Roughly speaking, the annual insurance premium an individual pays is the average of the total annual costs paid by his insurance company for the healthcare costs incurred by all individuals in his (age) group. What this means is that if the healthcare costs of one individual rise, then that individual does not bear the full burden of the costs increase, but rather, the burden is shared by all members of the group. This is the very nature of risk-pooling, and it works fine when all the members in the group face the same risks.

    Out-of-pocket costs for healthcare depend on the type of coverage an individual has, plus the amount of healthcare individuals use.

    Moving on, the amount of healthcare an individual will use/need during the year depends on several factors:

    • Genes: People will end up using more healthcare services to the extent that they have “bad” genes.
    • Luck: People will end up using more healthcare services to the extent that they have bad luck or are otherwise accident prone.
    • Lifestyle: People will end up using more healthcare services to the extent that they have an unhealthy diet, don’t exercise, smoke, don’t take safety precautions (e.g., wear seatbelts), or otherwise lead more risky lifestyles.
    • Compliance: People will end up using more healthcare services to the extent that they don’t comply with their doctors’ recommendations (e.g., take medication, lose weight, stop smoking, etc.)

    Obviously, people can’t control whether they have bad genes or bad luck. However, they can control the type of lifestyle they live and whether they comply with their doctors’ recommendations.

    This begs the following question: To what extent are healthcare costs attributable to factors that people cannot control (bad genes and bad luck), as opposed to factors that they can control (lifestyle and compliance)?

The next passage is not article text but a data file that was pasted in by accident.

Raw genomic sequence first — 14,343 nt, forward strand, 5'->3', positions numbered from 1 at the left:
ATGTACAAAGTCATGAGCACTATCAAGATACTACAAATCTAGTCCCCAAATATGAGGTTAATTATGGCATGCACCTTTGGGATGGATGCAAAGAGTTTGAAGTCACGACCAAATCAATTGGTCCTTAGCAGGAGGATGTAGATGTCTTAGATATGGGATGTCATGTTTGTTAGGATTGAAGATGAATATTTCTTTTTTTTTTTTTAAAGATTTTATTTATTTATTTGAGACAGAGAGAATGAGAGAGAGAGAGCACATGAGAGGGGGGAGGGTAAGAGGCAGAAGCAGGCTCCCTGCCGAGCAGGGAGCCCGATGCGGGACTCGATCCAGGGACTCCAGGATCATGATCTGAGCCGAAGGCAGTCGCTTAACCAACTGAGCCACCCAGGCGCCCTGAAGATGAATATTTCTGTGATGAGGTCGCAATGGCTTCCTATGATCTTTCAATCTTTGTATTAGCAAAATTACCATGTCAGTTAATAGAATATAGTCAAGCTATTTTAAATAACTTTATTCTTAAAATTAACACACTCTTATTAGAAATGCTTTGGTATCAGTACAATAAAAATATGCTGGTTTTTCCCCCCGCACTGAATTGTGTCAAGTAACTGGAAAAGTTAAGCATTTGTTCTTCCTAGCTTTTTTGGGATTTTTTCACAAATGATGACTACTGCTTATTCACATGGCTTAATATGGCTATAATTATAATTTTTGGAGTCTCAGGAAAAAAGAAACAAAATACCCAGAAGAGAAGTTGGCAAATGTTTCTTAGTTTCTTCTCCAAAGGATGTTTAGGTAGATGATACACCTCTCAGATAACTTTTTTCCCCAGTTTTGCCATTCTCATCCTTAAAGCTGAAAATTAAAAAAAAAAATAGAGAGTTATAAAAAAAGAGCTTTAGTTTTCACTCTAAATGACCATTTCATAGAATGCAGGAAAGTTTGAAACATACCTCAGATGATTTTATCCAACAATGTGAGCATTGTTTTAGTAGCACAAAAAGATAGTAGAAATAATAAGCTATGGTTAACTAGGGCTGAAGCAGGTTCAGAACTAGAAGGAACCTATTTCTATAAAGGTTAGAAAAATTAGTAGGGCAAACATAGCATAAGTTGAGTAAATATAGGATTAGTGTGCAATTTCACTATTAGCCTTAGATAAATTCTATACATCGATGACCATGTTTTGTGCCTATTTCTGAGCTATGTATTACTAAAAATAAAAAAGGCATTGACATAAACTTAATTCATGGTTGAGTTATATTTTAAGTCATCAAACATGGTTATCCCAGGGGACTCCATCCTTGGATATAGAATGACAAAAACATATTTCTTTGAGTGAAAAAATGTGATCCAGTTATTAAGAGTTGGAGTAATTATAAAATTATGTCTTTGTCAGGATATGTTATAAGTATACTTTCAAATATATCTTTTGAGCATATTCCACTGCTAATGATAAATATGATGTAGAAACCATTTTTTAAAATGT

Most people would probably agree to have society (government) subsidize healthcare costs associated with factors people cannot control. However, to the extent that people choose to not control those factors over which they do have power, then to what extent should society be responsible for subsidizing those people’s higher healthcare costs?

    Clearly, the issue becomes more important as the costs of healthcare have increased so dramatically over the years.

  • Healthcare Expenditures Are Concentrated

    High-Cost Healthcare Users

    Causes of Common Chronic Conditions

    Addressing the High Costs of Healthcare


    In my previous blog entry, Why Are Healthcare Costs So High? - Part 1, I presented data indicating that

    • US healthcare expenditures have been increasing over time (see Figure 1 below reproduced from my previous blog entry),
    • There seems to be a shift during the 1980s, in which annual personal expenditures on healthcare started increasing at a faster rate (see Figure 1 below reproduced from my previous blog entry),
    • Healthcare expenditures for treating the top 20 medical conditions account for 75% of expenditures captured in surveys of healthcare expenditures for hospital inpatients, patients treated in physicians’ offices, and prescription medication, and
    • The increases in spending for the top 20 diseases are due mostly to increases in the number of people being treated for (chronic) diseases, rather than to increases in per-patient costs of treatment (see Figure 2 below reproduced from my previous blog entry).

    In this blog entry I examine the distribution of healthcare spending across different portions of the population.